Summary: Part three of a series on the Da Vinci Code that examines the errors of Dan Brown’s claims and the truth of history and the Bible.
Decoding The Da Vinci Code – part 3
“Did Constantine Have a Conspiracy”
Picture of book
The owner of a Christian bookstore sounded fairly desperate in an emailed message regarding the impact of the book The Da Vinci Code recently. "We are getting bombarded daily by people who are buying into the garbage in this book…We even had an elderly aunt talking about Opus Dei tonight and yelling at us that the book is true or it couldn’t be printed." Anyone who thinks it is overkill to see so many books written to respond to and refute Dan Brown’s claims or for a preacher to spend a few weeks in the same pursuit only needs to see the tip of the iceberg of how the masses are responding and buying into the theories presented by Dan Brown. Remember 1 Peter 3:15. Please don’t write this off just because you were wise enough not to buy into it. Instead be aware of what is going on in the world around you, and be ready to defend your hope in Christ to those who would challenge it.
This morning I want to focus on one section of The Da Vinci Code, where Brown’s character Teabing repeats a number of false statements about the influence of the emperor Constantine that have been circulating for a long time on the conspiracy fringe, and that have long since been refuted by credible scholarship. Let’s have a look at a them.
On pages 231-32 of The Da Vinci Code we read:
… Teabing burst in with enthusiasm. “The fundamental irony of Christianity! The Bible, as we know it today, was collated by the pagan Roman emperor Constantine the Great.”
“I thought Constantine was a Christian,” Sophie said.
Hardly,” Teabing scoffed. “He was a lifelong pagan who was baptized on his deathbed, too weak to protest. In Constantine’s day Rome’s official religion was sun worship—the cult of Sol Invictus, or the Invincible Sun—and Constantine was its head priest….”
Then a bit later on pages 232-33 we continue to read:
“Originally,” Langdon said, “Christianity honored the Jewish Sabbath of Saturday, but Constantine shifted it to coincide with the pagan’s veneration day of the sun.” He paused, grinning, “To this day, most churchgoers attend services on Sunday morning with no idea that they are there on account of the pagan sun god’s weekly tribute—Sun-day.”
For the moment we leave aside the claim that it was Constantine that “collated” the Bible. I will address that. For now I want to deal with these three other false assertions: (1) that Constantine was a lifelong worshipper of Sol Invictus, (2) that he was baptized on his death bed against his will, and (3) that he is responsible for the fact that Christians worship on Sunday.
As with much of the other misinformation appearing in his book, Brown probably got these claims about Constantine from the 1982 conspiracy book Holy Blood, Holy Grail, where we find them on pp. 367-68.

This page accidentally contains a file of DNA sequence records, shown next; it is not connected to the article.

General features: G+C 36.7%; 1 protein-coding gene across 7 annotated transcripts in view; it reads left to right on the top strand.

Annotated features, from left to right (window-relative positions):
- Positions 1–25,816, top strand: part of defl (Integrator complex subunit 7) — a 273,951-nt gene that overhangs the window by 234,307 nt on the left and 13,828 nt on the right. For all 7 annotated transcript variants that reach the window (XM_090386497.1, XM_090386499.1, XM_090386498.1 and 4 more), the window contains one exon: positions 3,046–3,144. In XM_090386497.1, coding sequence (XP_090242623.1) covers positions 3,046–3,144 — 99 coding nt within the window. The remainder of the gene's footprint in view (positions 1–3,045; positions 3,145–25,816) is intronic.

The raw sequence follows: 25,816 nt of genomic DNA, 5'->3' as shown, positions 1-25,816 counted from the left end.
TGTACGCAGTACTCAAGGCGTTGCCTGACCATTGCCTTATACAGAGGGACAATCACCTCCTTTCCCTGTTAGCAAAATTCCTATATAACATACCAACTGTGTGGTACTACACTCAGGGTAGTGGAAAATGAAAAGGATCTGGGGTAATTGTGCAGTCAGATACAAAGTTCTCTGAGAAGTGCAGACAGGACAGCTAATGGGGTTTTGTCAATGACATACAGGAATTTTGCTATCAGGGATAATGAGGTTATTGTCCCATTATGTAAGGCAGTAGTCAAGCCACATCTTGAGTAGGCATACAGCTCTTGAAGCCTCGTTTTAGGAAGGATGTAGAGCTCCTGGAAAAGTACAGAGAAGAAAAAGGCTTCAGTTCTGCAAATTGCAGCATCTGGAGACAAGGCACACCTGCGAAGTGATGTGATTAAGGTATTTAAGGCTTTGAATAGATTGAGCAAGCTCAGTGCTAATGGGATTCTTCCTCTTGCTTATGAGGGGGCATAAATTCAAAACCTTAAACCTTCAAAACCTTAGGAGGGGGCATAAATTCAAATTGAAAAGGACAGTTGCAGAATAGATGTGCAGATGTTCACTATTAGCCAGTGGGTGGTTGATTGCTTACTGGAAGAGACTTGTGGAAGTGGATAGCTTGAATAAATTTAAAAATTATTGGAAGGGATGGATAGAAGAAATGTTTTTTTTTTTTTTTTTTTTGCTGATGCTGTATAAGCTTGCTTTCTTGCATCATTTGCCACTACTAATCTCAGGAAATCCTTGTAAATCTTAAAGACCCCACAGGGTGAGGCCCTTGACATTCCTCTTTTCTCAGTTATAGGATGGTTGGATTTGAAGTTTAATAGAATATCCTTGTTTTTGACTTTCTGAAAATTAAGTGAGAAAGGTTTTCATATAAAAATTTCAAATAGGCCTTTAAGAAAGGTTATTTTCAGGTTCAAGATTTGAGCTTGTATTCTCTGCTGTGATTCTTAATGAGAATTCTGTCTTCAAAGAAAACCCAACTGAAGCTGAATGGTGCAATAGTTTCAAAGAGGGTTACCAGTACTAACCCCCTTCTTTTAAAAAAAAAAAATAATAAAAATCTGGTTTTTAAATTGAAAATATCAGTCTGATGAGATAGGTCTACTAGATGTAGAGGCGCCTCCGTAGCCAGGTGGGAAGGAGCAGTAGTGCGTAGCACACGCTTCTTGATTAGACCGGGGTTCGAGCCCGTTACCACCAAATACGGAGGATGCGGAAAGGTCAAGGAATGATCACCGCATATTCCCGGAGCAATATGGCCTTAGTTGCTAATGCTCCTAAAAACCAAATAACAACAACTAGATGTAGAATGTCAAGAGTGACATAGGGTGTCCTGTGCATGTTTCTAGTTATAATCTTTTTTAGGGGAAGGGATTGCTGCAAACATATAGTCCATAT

What’s wrong with these claims?
1. Credible scholars have at times questioned the sincerity of Constantine’s faith. The reason usually given for doing so is that he continued to feature Sol Invictus on his coinage for a time after 312, the traditional date of his conversion to Christ. But within a decade of his conversion, Constantine phased it out. As Ramsay MacMullen puts it: “Sol (Invictus) declining from 320, finally sank in 322.” It is always hard to tell whether a politician who claims to be a Christian actually is one. We can only judge by the support they give to Christian causes and their own personal behavior. Constantine both claimed to be a Christian, honored God with many of His policies and supported Christian causes.
2. Constantine was baptized on his deathbed, but at his own request. He had hoped to be baptized in the Jordan River, but as his final illness overtook him, he called the bishops together at Nicomedia and requested baptism. The story is told in the fourth book of Eusebius’ Life of Constantine, written soon after Constantine’s death. It was at his request, and because he took the sacrament of baptism very seriously.
Why then did Constantine wait so long to be baptized? He was adhering to a then common, though hardly biblical, practice based on the idea that since baptism washed away sins, one ought to hold off getting it as long as possible. At this time in the church, the false belief was prevalent that you had better not sin after your baptism. They misunderstood the difference between justification and sanctification.
3. In March of 321, Constantine did make Sunday an official day of rest. Christians are not mentioned in the edicts related to this, nor is anything said about when they or anyone else should worship. So then Brown is wrong in his claim that Constantine made Sunday the day of worship for the church. But there is more. Constantine did not have to tell Christians to worship on Sunday rather than Saturday, because they had done so from the beginning of the church. They worshipped on Sunday rather than on the Sabbath because that is the day that the Lord Jesus rose from the dead. The mid-second century Christian writer Justin Martyr, for example, writes more than 175 years before Constantine: “Sunday is the day on which we hold our common assembly, because it is the first day on which God, having worked a change in the darkness and matter, made the world; and Jesus Christ our Savior on the same day rose from the dead. For He was crucified on the day before that of Saturn (Saturday); and on the day after that of Saturn, which is the day of the Sun, having appeared to His apostles and disciples, He taught them these things.” (1 Apology 67)